My Morning Jacket - "Circuital" (MP3)
Now that they’ve established themselves as festival-headlining rock gods, My Morning Jacket no longer have to worry about the little things, like recording great albums. But unlike former tourmates Pearl Jam, who for over a decade have been selling out stadiums on the strength of their earlier work, My Morning Jacket still seem to have their heart in the studio.
Their sixth LP Circuital plays it straight, tempering the genre bending flights-of-fancy of Evil Urges and Z and settling on an uncomplicated version of the classic rock guitar-jamming of It Still Moves. Many of the elements that once defined the MMJ sound have been excised, particularly lead singer Jim James’ signature reverb-soaked vocal. Also gone are the bonkers tangents (peanut butter pudding surprise, anyone?) and Prince-inspired falsettos that made Evil Urges so divisive, and so notable. My Morning Jacket have made an album that will offend absolutely no one, but it comes at a cost – by being so safe, little on Circuital soars.
My Morning Jacket, perhaps anticipating their next Bonnaroo set, are especially muscular on Circuital. The chug of Tom Blankenship’s bass and Patrick Hallahan’s drum tantrum on the great “Victory Dance” set a menacing tone for the album. When Circuital hits its stride, as it does on the exuberant spy-movie anthem “Holding on to Black Metal” and the record’s bombastic title track, its lesser by-the-numbers moments are forgiven. However, the pretty-yet-staid “Wonderful (The Way I Feel)” and “Slow Slow Tune” double-underline James’ unfortunate tendency for lyrical boilerplate hokum.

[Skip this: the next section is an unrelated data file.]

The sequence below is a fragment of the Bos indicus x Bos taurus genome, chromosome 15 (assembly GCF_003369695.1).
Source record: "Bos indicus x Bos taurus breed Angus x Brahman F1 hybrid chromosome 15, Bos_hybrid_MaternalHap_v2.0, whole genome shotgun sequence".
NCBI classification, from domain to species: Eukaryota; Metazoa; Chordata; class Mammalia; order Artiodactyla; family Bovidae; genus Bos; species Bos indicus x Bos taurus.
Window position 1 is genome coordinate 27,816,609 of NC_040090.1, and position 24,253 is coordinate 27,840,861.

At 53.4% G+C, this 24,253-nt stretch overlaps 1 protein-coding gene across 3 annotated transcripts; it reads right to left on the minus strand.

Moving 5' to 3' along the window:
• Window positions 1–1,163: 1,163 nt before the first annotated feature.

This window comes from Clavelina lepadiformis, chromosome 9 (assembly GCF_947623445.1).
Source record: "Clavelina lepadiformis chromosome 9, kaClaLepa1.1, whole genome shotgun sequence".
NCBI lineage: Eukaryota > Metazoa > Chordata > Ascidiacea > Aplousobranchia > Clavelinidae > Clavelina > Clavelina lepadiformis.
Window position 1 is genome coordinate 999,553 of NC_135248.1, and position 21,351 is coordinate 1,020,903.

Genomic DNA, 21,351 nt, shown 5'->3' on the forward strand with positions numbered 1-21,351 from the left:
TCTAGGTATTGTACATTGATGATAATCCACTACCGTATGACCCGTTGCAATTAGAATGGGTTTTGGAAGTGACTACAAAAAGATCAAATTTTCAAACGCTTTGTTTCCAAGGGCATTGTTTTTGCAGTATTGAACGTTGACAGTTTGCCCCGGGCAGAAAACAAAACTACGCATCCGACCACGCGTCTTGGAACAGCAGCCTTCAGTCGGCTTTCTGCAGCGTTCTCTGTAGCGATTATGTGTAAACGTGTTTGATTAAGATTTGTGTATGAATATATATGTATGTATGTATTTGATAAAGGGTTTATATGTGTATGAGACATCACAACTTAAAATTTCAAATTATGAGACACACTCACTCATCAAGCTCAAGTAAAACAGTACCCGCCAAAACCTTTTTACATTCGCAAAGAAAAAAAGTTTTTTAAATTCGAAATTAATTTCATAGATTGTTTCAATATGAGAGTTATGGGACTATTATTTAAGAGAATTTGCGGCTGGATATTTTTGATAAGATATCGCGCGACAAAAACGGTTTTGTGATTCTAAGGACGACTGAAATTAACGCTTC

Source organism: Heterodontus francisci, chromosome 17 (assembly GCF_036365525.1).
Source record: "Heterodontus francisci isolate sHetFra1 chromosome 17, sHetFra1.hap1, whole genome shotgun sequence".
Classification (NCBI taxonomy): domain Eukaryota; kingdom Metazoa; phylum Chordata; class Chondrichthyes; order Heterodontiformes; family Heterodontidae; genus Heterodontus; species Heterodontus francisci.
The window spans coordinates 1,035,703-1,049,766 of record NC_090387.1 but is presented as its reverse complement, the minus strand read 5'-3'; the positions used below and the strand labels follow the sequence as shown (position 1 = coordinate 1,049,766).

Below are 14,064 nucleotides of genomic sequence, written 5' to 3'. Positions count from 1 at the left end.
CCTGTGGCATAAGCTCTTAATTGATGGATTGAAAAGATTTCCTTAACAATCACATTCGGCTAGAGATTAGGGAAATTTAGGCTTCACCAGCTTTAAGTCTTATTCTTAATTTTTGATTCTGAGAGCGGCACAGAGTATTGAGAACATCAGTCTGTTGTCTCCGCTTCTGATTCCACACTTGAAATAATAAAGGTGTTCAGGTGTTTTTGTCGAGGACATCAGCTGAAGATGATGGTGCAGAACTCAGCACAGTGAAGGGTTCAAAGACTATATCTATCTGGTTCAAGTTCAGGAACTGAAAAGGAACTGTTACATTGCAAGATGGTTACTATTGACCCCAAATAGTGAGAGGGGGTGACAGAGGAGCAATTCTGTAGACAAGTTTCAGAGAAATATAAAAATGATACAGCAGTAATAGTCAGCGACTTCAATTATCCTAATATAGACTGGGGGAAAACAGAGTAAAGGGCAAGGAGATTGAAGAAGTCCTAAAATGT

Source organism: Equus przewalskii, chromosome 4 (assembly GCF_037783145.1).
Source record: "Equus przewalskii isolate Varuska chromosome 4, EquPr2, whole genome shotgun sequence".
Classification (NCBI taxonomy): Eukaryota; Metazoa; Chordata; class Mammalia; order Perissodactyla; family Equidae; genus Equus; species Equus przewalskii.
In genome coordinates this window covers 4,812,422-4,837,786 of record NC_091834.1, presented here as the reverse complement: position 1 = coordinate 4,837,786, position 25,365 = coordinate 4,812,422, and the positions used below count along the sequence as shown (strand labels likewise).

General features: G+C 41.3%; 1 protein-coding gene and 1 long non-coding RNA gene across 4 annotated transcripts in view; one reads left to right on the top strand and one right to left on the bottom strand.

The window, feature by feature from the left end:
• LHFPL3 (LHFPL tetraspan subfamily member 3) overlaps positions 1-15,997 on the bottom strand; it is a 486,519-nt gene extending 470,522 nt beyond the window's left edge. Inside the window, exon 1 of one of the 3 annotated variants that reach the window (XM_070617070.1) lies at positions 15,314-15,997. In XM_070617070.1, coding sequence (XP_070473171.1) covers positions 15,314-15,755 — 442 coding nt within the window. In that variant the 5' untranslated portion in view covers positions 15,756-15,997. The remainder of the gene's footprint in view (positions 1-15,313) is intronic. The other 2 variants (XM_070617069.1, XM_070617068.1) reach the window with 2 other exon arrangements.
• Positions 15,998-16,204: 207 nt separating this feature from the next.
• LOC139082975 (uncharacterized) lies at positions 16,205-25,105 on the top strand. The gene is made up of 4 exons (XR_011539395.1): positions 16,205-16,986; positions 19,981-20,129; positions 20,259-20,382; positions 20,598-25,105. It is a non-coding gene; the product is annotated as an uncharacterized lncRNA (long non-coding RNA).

Circuital sounds smoothed – it never reaches the insane heights of Z, or sinks to the pedestrian lows of Evil Urges – a condensed unit of ten respectable songs from a band that has nothing to lose. At their best, My Morning Jacket confirm why they are so beloved. Even at their worst, they withstand any lasting tarnish. It’s to My Morning Jacket’s credit that Circuital is both impressively solid and their weakest album since The Tennessee Fire. Workmanlike, yes, but it sure will sound incredible live.